? DESCRIPTION (provided by applicant): Hispanics are under-represented in heart failure (HF) clinical trials and epidemiologic studies. The Hispanic Community Health Study/Study of Latinos (HCHS/SOL) baseline cohort did not include an echo exam. The NIH-funded Echocardiographic Study of Latinos (ECHO-SOL; PI Dr. Rodriguez) was designed to fill this critical gap. We successfully performed echocardiograms including advanced techniques such as tissue Doppler, strain and speckle tracking in a representative subset of the HCHS/SOL baseline cohort. Our preliminary data indicate that despite a relatively young age of 56+0.4 years, the prevalence of left ventricular (LV) hypertrophy, abnormal LV geometry and diastolic dysfunction was higher than previously reported in non- Hispanic whites. In addition, acculturation factors, relevant to Hispanics and understudied in relation to HF risk, significantly impacted on the higher prevalence of cardiac structural and functional abnormalities. In HF, progression from Stage A (HF risk factors alone) to Stage B (abnormalities of cardiac structure and function) to Stage C (clinical symptomatic HF; either with preserved [HFpEF] or reduced EF [HFrEF]) is an incredibly important process. There is a shortage of longitudinal cohort studies on progression of cardiac structural and functional abnormalities in racial/ethnic minorities. Longitudinal data are essential to determine if distinct patterns of change in cardiac phenotypes from stage A to B HF can identify individuals on a trajectory towards developing clinical HF. Cohorts of non-Hispanics, such as the FHS and CARDIA, show that changes in cardiac echo parameters within a 3-5 year period can predict incident HF. Our ECHO-SOL data show the feasibility of assessing cardiac progression with serial echo exams. However, the current HCHS/SOL 2nd exam does not include repeat echo measures on ECHO-SOL participants. Thus, we propose to leverage the unique resources of ECHO-SOL and the HCHS/SOL 2nd exam by repeating a high quality echo (ECHO-SOL 2) in this high risk cohort on average 4-5 years post-baseline. The overall goal is to determine how the transition in traditional HF risk factors impacts longitudinal change of cardiac abnormalities by assessing change in serial echo parameters in relation to the rich database of clinical, sociocultural, socioeconomic and psychosocial risk factors from HCHS/SOL. ECHO-SOL 2 represents an innovative and cost-effective approach to advance our understanding of the links between progression of HF risk factor with progression of abnormal cardiac structure and function. ECHO-SOL 2 will identify patterns of HF risk factor progression and the trajectory of early cardiac dysfunction that can differentiate Hispanic adults as more or less likely to develop HF; utilizing the conjoint contributions of conventional assessment of cardiac structure and systolic / diastolic function with more novel echo measures (LV strain and torsion). ECHO-SOL 2 will facilitate the screening and identification of Hispanics who are at greatest HF risk, who can then be targeted for aggressive risk factor control to lower the burden of HF in this vulnerable population.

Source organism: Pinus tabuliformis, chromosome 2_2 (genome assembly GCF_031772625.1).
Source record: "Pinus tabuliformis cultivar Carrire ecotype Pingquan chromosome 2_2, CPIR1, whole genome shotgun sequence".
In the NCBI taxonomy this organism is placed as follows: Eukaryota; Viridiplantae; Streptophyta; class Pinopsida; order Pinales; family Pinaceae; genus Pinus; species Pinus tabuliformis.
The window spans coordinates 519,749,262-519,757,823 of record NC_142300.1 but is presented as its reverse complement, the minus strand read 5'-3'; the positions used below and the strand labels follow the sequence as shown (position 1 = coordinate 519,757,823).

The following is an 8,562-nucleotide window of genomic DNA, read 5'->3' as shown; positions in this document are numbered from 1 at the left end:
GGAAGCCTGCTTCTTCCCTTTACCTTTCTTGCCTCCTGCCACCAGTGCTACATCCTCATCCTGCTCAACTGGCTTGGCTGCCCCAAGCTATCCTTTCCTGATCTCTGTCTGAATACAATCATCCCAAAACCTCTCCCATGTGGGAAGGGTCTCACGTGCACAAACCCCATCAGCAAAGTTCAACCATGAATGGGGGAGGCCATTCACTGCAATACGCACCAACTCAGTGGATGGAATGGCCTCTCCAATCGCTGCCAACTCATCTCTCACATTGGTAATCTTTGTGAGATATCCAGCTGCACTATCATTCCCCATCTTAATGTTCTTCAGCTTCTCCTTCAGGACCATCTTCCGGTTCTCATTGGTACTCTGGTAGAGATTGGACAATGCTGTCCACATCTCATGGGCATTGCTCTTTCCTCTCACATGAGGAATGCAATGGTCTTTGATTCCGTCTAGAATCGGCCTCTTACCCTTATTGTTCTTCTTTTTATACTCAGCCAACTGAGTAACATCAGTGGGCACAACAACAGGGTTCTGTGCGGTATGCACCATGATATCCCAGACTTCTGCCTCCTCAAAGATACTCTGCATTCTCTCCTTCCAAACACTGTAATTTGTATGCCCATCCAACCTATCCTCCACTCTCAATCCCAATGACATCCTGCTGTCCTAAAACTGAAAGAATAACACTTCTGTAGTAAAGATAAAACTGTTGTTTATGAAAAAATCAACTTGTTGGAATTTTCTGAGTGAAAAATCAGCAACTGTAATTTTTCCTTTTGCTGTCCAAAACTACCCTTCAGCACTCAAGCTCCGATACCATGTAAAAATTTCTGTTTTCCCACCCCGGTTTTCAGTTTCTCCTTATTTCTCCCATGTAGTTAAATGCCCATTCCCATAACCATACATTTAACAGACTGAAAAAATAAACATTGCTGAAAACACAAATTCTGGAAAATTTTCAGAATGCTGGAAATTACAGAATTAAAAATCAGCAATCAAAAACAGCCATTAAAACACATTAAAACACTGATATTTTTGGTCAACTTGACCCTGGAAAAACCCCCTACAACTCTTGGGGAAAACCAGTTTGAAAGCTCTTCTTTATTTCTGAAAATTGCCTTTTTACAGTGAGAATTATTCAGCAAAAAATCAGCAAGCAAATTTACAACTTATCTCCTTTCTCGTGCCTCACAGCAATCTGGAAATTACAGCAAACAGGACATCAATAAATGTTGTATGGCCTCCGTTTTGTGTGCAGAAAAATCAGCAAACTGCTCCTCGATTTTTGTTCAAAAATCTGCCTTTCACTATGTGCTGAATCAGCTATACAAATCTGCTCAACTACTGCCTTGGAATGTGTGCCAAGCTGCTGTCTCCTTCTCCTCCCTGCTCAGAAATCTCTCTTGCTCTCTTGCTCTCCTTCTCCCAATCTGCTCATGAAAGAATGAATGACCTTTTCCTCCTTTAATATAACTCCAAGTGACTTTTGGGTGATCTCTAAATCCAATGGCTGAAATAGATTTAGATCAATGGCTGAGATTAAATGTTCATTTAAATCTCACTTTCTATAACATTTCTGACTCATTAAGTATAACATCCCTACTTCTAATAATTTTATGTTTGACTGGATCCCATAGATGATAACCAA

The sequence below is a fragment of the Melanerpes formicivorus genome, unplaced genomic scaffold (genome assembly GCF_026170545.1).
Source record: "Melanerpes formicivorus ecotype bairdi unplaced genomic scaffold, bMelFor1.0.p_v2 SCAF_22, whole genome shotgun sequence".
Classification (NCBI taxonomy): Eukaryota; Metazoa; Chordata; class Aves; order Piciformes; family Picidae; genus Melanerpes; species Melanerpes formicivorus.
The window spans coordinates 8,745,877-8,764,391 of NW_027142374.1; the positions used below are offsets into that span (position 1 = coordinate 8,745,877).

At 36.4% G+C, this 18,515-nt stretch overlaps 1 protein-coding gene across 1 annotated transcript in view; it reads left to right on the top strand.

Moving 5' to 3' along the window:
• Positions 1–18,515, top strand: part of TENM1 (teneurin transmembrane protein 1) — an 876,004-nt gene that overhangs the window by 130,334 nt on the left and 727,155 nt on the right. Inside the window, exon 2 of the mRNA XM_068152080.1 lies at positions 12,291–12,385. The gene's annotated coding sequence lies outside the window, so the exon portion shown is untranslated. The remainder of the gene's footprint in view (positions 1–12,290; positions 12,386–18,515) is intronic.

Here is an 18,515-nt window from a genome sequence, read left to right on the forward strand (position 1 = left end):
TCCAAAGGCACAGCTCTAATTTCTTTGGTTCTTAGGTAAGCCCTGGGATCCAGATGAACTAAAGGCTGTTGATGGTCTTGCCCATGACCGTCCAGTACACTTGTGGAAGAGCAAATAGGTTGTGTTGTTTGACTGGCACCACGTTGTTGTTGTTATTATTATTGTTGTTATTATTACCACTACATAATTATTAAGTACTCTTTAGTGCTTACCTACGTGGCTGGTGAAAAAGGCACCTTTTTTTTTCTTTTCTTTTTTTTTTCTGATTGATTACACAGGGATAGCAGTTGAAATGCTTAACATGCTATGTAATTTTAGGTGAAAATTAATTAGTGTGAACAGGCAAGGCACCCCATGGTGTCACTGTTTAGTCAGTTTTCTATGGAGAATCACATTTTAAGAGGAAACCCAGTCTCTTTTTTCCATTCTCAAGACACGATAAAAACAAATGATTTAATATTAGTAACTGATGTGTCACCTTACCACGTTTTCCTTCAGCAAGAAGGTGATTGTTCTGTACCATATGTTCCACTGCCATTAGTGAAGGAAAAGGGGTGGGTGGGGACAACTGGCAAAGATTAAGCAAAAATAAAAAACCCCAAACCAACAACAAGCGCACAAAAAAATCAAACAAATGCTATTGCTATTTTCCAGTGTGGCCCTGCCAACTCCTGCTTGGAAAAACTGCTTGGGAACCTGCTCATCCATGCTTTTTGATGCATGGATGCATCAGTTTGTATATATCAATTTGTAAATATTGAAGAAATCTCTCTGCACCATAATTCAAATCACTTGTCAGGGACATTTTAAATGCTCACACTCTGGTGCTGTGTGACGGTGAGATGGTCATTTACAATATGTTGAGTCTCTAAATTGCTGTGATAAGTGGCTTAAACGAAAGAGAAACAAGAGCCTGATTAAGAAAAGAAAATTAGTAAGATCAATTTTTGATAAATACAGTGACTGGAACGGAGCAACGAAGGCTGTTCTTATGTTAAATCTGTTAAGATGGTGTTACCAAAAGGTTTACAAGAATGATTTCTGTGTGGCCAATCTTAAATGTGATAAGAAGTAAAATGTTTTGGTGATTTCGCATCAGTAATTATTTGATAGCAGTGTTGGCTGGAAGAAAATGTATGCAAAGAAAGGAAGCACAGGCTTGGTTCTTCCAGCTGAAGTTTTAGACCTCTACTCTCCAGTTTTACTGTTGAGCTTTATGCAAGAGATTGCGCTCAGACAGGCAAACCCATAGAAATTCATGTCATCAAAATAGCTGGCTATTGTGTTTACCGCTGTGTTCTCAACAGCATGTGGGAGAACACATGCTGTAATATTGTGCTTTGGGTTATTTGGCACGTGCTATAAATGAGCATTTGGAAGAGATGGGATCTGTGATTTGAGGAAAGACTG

|Effective start/end date||9/14/15 → 7/31/16|
- National Heart, Lung, and Blood Institute: $840,602.00
- Cardiology and Cardiovascular Medicine
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